“If I hadn’t gotten involved in our global operations or received my CICP certification, I would not be where I am today,” Hutton said. “Before taking the course, I had only been exposed to U.S.-based credit and collections ideas, but then I learned how trade credit worked in different parts of the world. It is important to realize that domestic and international credit is very different and you need a good foundation to gain a broader overview. The ICRM course should be required for all global credit managers.”
ICRM Instructor Val Venable, CCE, CICP, ICCE, is a credit industry veteran and started off as a student in the class herself. “Your company may not be doing international trade right now but maybe a year or two down the road, your career could easily shift towards international credit,” she said. “As many people in international credit know, a lot of times you’re working odd hours and traveling overseas.”
Venable not only has the on-the-ground experience, but she uses the mistakes she made as learning tools to help course participants gain invaluable insights into the risks of global trade. Although the online course depends upon each participant to work through the written content and test their knowledge with short quizzes, audio content also supports learning. The course instructor monitors responses to discussion questions, responds to questions and manages team progress to ensure that students are working through course modules at the same time. Scheduled live content reviews bring the course participants and the instructor together.
The ICRM’s online, 13-week format allows flexibility for credit professionals in any time zone. Students who recently passed the ICRM course hailed from around the world—including India, Singapore, the Netherlands, the U.S., Saudi Arabia, Brazil, United Arab Emirates, Mexico and China. By passing the ICRM, you will permanently become a part of a global expert network filled with credit friends who you can count on for years to come.
Register for the Winter 2023 course by tomorrow, Dec. 9, to receive early bird tuition. The class starts on Jan. 9 and ends on April 16.
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Tips for Surviving a Company Merger
Kendall Payton, editorial associate
When a company merges with or acquires another, some conflicts will always rise to the surface. How do both businesses combine organizational structure? What policies are adopted? Which employees stay and who goes?
For every overlapping role, one position will survive and the other will be laid off. Once a merger is announced, you should treat it as if you are interviewing for the job all over again, said Heidi Lindgren-Boyce, CCE, senior credit manager at Star Rentals (Kent, WA).
Typically, in M&As smaller companies are more vulnerable, as they can become overtaken once merged with large monopoly-like businesses—so how can your credit department ensure survival? “If your company is the one that’s bigger than the other, and the bigger one bought the smaller—there’s usually no say,” Lindgren-Boyce said. “My education through NACM allowed me to survive because I had higher credentials than the company that bought us out. NACM education truly made a difference. My staff had their CBA’s, I had my CBF and we had taken all the CAP courses. That gave us an edge over people who weren’t as well trained.”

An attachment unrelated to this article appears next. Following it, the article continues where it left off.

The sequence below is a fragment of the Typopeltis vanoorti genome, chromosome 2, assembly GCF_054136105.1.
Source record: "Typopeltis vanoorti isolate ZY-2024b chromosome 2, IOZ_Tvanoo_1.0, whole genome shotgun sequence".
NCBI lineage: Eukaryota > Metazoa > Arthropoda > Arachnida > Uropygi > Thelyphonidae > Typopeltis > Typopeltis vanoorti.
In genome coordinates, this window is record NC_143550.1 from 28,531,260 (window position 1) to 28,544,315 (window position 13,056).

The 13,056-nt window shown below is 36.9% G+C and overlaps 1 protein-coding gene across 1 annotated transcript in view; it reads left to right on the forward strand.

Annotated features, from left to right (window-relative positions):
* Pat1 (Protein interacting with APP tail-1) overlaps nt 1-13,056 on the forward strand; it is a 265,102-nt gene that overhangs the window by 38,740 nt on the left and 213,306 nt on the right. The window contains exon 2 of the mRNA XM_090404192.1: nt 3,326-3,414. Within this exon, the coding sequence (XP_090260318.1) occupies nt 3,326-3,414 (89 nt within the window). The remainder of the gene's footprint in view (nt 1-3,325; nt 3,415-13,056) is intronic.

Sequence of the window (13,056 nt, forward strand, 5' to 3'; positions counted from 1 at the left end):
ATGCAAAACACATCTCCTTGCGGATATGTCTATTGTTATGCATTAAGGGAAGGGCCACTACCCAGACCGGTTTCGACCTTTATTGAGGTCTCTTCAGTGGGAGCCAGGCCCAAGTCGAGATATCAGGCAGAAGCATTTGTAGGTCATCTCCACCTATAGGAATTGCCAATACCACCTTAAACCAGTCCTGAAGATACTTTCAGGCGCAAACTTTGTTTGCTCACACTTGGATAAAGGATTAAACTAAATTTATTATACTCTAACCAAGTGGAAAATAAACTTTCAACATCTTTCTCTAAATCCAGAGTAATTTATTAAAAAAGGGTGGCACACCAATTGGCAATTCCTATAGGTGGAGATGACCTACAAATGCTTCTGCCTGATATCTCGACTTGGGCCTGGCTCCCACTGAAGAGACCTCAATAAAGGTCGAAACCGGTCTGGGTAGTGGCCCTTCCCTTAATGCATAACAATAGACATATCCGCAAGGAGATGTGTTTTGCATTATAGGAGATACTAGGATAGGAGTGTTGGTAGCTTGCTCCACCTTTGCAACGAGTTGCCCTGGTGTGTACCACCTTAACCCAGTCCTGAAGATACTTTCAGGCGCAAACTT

Credentials can set yourself apart from other credit professionals during a merger or acquisition and save you from being placed on the chopping block. It shows you take your career seriously. “You have to let people know who you are and what your value is. Your lack of credentials could be something that’s holding you back because if another company has employees with them, that is a one-up over yours,” said Chris Ring with NACM’s Secured Transaction Services.
If you want to survive, you need to show as much educational experience as possible—and credentials can be a bridge to more opportunities for growth and knowledge within your company. “I do think having your CBA, CBF, CCE, or ICCE will get you noticed by upper management if they buy your company out,” Lindgren-Boyce said. “And even if your department got imploded or moved out, I always tell people those credentials follow you, not your company. That is a great way to get your foot in the door anywhere else.”
Another challenge that typically emerges during a merger or acquisition is work culture differences, structure and new workloads, she added. “In my experience with a previous company, there were a lot of duplications of customer accounts. I saw a lot of what we determined as bad-debt accounts where we sued, collected, had write-offs and the entity that bought us out was still selling to them—so it made it really difficult to merge,” she added.
These types of account difficulties also can cause legal issues, making companies more likely to draw the process out. “Our company was maintained as a separate entity for a while. It took about a year for them to legally change the name, so it posed a lot of legal challenges in the collections side,” Lindgren-Boyce said.
Handling a Chaotic Work Environment: How to Prioritize Work and Make Good Decisions Under Pressure
Speaker: Chris DeVany, Pinnacle Performance Improvement Worldwide
Duration: 60 minutes
Turn Your Month End Report into A Story with Graphics
Speaker: Yazmin Yepez, CBF, CCRA, CICP,
Mitsubishi Electric Automation, Inc.
Duration: 60 minutes
Credit as a Profit Center
Speaker: Nancy Watson-Pistole, CCE, ICCE
Duration: 60 minutes
Country Risk – Economic, Social
and Political Risks Under Review
Speaker: Antje Seiffert-Murphy, CFA, Hannover Re U.S.
Duration: 60 minutes